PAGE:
I had no real idea how this would--or even could--occur. Nevertheless, I took action: I studied every spare moment I had, sometimes staying up late into the night, sometimes arising several hours early in the morning. I studied at every meal. I stopped watching television, reading for pleasure, even socializing with friends. For the entire year, I remained disciplined, focused, and relentless.
Then, ironically, on the day of the test I almost missed the eight o’clock start time (which would have disqualified me from being allowed to take it) due to an accident on the expressway that slowed traffic to a crawl. Our eyes riveted on the clock, my mother and I cheered as my father sped through two red lights to get me to the test center on time.
The test was scheduled to last two days--twelve hours in total. I finished the first day with a sense that I’d performed well. But then came a crushing blow: the next morning, just before the start of the second day, we learned that test security had been compromised by thieves who’d managed to steal copies from a test center in Michigan and that officials were considering invalidating the test results for the entire country. As I glanced around at the horrified expressions in the room, I felt my will to complete the exam draining away. But rather than close my exam booklet and walk out as I felt the urge to do, instead I resolved to continue as I had all year, in willful ignorance of the odds stacked against me, fighting with all my might to overcome my impulse to give up.
My determination paid off. In the end, test officials decided not to invalidate the results, and I not only passed the exam but also met my goal of scoring above the mean. I went on to graduate medical school and landed a residency at the University of Iowa Hospitals and Clinics.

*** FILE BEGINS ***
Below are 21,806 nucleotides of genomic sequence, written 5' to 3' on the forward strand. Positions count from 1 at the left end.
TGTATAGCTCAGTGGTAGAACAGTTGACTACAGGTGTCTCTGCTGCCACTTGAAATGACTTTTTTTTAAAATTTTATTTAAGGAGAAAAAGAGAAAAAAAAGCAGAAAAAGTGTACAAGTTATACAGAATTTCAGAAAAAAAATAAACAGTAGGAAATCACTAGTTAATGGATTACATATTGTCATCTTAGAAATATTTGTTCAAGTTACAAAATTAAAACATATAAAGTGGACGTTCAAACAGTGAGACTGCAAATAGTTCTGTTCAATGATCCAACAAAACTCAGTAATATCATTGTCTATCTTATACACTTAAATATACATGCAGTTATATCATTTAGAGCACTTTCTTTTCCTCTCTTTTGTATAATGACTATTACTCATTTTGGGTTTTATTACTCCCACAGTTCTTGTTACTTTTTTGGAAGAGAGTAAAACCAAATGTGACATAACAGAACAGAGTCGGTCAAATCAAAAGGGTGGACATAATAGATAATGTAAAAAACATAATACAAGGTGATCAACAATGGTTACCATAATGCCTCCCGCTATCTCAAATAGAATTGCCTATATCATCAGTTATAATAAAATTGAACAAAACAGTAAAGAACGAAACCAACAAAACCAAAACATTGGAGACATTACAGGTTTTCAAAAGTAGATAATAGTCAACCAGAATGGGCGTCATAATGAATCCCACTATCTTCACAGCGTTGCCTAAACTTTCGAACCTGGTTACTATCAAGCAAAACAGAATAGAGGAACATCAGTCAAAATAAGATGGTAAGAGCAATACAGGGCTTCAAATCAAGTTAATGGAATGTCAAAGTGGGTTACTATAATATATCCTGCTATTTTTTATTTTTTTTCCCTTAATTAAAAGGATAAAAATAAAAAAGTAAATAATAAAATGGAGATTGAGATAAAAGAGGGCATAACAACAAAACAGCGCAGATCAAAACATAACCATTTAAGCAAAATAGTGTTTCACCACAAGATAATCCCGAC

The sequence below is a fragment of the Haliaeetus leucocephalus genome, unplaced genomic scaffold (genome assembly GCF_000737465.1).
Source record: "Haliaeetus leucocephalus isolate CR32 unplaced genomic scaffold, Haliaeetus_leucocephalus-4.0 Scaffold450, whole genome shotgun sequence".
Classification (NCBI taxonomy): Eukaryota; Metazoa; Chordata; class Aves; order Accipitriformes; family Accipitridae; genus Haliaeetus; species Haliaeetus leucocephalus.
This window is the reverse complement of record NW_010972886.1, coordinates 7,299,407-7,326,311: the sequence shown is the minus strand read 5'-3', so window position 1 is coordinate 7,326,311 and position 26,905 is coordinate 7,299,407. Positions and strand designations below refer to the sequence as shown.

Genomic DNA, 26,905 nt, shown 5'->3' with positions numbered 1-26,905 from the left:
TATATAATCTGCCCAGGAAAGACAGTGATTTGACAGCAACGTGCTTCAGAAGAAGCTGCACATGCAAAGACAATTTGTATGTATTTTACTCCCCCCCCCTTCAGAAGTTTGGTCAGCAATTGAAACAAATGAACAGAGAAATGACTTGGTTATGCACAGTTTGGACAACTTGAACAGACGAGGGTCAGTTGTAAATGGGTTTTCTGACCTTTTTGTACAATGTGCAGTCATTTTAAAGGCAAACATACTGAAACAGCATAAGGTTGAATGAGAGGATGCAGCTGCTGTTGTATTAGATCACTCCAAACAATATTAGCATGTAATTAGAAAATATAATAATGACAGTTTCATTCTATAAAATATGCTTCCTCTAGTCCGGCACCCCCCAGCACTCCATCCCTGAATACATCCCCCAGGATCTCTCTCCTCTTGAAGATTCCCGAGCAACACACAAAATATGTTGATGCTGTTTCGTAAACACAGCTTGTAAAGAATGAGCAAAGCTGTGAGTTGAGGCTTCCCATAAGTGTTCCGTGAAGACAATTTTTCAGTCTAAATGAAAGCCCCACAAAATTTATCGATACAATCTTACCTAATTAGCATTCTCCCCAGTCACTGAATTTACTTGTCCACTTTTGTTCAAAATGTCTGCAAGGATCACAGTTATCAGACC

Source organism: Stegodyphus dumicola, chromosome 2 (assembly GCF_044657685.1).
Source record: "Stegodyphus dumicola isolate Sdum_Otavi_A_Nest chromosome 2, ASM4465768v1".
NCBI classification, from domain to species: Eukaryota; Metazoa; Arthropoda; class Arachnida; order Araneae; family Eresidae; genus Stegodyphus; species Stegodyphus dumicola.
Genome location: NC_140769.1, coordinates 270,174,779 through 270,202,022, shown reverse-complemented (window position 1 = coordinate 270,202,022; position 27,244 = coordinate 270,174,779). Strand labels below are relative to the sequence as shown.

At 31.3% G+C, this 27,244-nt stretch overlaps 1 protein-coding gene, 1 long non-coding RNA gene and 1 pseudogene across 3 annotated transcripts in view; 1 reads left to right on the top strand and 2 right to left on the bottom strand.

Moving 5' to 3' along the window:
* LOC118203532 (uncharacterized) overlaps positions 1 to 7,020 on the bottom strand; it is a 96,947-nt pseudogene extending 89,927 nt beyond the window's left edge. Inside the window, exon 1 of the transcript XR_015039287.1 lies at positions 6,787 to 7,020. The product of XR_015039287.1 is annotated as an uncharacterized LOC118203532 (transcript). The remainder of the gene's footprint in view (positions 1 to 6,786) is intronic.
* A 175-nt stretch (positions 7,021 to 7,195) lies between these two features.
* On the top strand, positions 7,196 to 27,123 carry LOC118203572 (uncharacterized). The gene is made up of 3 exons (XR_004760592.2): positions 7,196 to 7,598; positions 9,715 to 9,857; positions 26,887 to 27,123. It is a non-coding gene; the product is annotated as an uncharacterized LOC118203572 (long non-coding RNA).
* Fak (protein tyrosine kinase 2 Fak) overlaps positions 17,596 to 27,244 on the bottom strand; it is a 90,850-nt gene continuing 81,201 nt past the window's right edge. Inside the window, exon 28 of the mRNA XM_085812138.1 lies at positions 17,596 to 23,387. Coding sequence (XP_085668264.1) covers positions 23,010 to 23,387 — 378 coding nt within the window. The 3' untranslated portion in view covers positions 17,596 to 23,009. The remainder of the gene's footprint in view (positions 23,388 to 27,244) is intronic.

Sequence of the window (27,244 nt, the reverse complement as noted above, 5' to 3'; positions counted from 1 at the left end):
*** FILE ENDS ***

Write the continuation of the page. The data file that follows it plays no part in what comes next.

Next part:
But the true victory didn’t come until years later, sometime after I’d begun working as a primary care physician at the University of Chicago, when a medical student came to see me one day distraught over having failed her third-year clinical rotation in internal medicine. Hoping to encourage her, I decided to divulge the story of my own failure. And as I told her what had happened and watched her expression shift from despondent to contemplative and then from contemplative to resolute, I felt my shame over having failed Part I of the National Boards finally evaporate. Only because I had failed, I realized, was I now in a position to offer someone else who’d failed in a similar way that most critical of psychological nutrients: hope. What’s more, in telling my story to someone else for the first time, I realized that having to relearn all the material presented in the first and second years of medical school had made me a better doctor. It had not only broadened my knowledge base but also sharpened my reasoning skills, leading to an ability, I now saw, to make diagnoses I wouldn’t have been able to make otherwise, as well as highlighted for me the importance of focusing not just on the diagnosis and treatment of disease, but also on the alleviation of the emotional suffering that disease often brings. I had indeed transformed the experience of failing the Boards into a benefit--twice."